Calderon brought the ball up the floor and ran a high screen and roll with Bosh. Though Gasol switched, Calderon penetrated below the three-point line and then dumped a pass to Bosh at the top of the key. Bosh, guarded by Fisher, made the trey, tying it up with 9.5 seconds remaining.

"When Bosh stepped out and hit that three," Lakers Coach Phil Jackson said, "everyone's heart sunk a little bit."

But thanks to Bryant's game-winner, that wasn't an issue. Lakers forward Ron Artest inbounded the ball to Gasol as Bryant flashed up toward the wing. Upon receiving the pass, Bryant then put himself in triple-threat position. He took it from there.

"I was just surveying the floor a little bit," Bryant said. "Figured they were going to double me early, so I wanted the ball in a position where I could see my cutters. They didn't come out early, and that gave me the opportunity to escape baseline once they did come and I knocked down a shot."

Not only did the shot erase the late-game lapses. It erased the early-game miscues as well. The Lakers allowed 58 points, was outrebounded 23-20 and yielded more assists, 16-7, as the Raptors finished the first half with a 58-50 lead. This was a far cry from the welcome home the Lakers had hoped for after a brutal and winless three-game trip. It turns out the Lakers couldn't escape from the same offensive and defensive inconsistency that plagued them on the road.

The Lakers sharpened up in the second half with Andrew Bynum scoring 14 of his 22 points during that stretch, a rarity given Bynum's tendency to start strong and then fade toward the end of the game. But there was not much else to boast. Pau Gasol scored 17 points on four of 11 shooting, disappeared in the second half and was even assessed a technical over a missed foul. The team defense allowed 107 points, though the coaching staff jokingly congratulated the team for holding the Raptors under their season average of 111 points. That's why Bynum had modest excitement over his good game.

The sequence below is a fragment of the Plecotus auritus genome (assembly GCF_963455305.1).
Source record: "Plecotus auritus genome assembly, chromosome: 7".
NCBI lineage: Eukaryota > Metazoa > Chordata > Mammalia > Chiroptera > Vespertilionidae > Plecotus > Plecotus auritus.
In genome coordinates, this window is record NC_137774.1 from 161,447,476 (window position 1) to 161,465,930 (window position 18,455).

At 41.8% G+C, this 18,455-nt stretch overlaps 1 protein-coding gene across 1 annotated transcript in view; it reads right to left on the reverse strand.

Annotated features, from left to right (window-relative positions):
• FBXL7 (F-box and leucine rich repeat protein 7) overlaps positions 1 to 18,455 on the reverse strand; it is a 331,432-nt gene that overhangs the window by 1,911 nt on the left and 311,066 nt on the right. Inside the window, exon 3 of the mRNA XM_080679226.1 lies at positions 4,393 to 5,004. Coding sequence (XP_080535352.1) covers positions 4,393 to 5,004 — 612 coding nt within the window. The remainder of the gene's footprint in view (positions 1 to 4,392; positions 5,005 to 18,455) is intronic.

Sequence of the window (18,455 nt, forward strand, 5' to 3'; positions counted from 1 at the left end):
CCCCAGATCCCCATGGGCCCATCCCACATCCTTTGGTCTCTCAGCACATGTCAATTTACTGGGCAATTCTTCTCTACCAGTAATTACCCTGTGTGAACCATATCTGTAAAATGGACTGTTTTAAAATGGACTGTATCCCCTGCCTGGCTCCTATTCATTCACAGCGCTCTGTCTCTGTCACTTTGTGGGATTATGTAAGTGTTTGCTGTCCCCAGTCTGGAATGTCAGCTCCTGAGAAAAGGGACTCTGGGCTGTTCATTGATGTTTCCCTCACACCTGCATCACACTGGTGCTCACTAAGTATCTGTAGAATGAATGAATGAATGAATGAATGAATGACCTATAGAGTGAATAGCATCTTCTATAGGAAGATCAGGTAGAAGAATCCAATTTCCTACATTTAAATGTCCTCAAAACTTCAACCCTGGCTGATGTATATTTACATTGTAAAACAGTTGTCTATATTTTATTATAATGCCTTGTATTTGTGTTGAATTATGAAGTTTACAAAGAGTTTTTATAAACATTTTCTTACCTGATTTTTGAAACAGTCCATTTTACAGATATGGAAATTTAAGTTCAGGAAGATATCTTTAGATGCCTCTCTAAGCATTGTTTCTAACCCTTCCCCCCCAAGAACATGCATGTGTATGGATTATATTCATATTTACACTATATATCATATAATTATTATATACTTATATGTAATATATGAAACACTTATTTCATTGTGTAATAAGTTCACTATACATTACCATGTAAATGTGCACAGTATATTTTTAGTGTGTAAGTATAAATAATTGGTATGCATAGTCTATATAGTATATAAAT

"This is a stepping stone for us," he said. "But we need to come out and play better than we did coming out."

That's a long way to go. Jackson presented a wide range of factors that are hurting the team, including poor screen-and-roll defense, the team's offense against Toronto's zone, its shooting and the numerous hand injuries to Bryant (right index finger), Gasol (left hand), Artest (left thumb), Shannon Brown (right thumb) and Jordan Farmar (left pinkie). But Jackson found the main issue involved the team's hunger level, which he said will be hard to replicate from last season.

"We don't have that, not that we can't reclaim it. At some point, that's what we're trying to do," Jackson said "There are a number of ways we can find our way through this. Some of it is just about communication between the players. Some of it is just about having that spark that happens between collaboration. Some of it is just about making the games exciting for ourselves."

That was certainly the case against Toronto, with Bryant netting another clutch shot in dramatic fashion. But it's not exactly what the team, nor Bryant, had in mind. 

--Mark Medina